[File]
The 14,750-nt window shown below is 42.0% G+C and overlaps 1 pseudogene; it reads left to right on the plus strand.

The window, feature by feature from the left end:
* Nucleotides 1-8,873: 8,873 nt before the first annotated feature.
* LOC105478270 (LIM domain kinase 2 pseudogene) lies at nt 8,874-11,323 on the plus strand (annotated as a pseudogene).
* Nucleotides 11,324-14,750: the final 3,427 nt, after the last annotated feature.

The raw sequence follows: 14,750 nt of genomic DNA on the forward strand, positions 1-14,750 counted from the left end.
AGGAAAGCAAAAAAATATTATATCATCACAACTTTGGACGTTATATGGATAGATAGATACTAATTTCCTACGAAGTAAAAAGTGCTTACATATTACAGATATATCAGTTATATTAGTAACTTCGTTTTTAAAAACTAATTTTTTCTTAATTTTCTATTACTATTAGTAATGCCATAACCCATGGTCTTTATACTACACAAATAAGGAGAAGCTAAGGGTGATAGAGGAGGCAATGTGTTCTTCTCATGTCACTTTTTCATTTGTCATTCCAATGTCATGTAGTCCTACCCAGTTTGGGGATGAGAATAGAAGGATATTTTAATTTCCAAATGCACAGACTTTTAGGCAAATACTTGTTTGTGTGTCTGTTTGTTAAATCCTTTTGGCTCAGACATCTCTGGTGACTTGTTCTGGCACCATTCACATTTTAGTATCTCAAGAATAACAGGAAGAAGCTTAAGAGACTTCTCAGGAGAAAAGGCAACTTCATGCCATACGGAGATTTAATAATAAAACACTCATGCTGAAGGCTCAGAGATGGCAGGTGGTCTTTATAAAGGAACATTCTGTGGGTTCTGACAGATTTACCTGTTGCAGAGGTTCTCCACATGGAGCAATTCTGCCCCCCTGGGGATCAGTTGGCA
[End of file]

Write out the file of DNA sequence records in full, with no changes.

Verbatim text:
The 14,750-nt window shown below is 42.0% G+C and overlaps 1 pseudogene; it reads left to right on the plus strand.

The window, feature by feature from the left end:
* Nucleotides 1-8,873: 8,873 nt before the first annotated feature.
* LOC105478270 (LIM domain kinase 2 pseudogene) lies at nt 8,874-11,323 on the plus strand (annotated as a pseudogene).
* Nucleotides 11,324-14,750: the final 3,427 nt, after the last annotated feature.

The raw sequence follows: 14,750 nt of genomic DNA on the forward strand, positions 1-14,750 counted from the left end.
AGGAAAGCAAAAAAATATTATATCATCACAACTTTGGACGTTATATGGATAGATAGATACTAATTTCCTACGAAGTAAAAAGTGCTTACATATTACAGATATATCAGTTATATTAGTAACTTCGTTTTTAAAAACTAATTTTTTCTTAATTTTCTATTACTATTAGTAATGCCATAACCCATGGTCTTTATACTACACAAATAAGGAGAAGCTAAGGGTGATAGAGGAGGCAATGTGTTCTTCTCATGTCACTTTTTCATTTGTCATTCCAATGTCATGTAGTCCTACCCAGTTTGGGGATGAGAATAGAAGGATATTTTAATTTCCAAATGCACAGACTTTTAGGCAAATACTTGTTTGTGTGTCTGTTTGTTAAATCCTTTTGGCTCAGACATCTCTGGTGACTTGTTCTGGCACCATTCACATTTTAGTATCTCAAGAATAACAGGAAGAAGCTTAAGAGACTTCTCAGGAGAAAAGGCAACTTCATGCCATACGGAGATTTAATAATAAAACACTCATGCTGAAGGCTCAGAGATGGCAGGTGGTCTTTATAAAGGAACATTCTGTGGGTTCTGACAGATTTACCTGTTGCAGAGGTTCTCCACATGGAGCAATTCTGCCCCCCTGGGGATCAGTTGGCA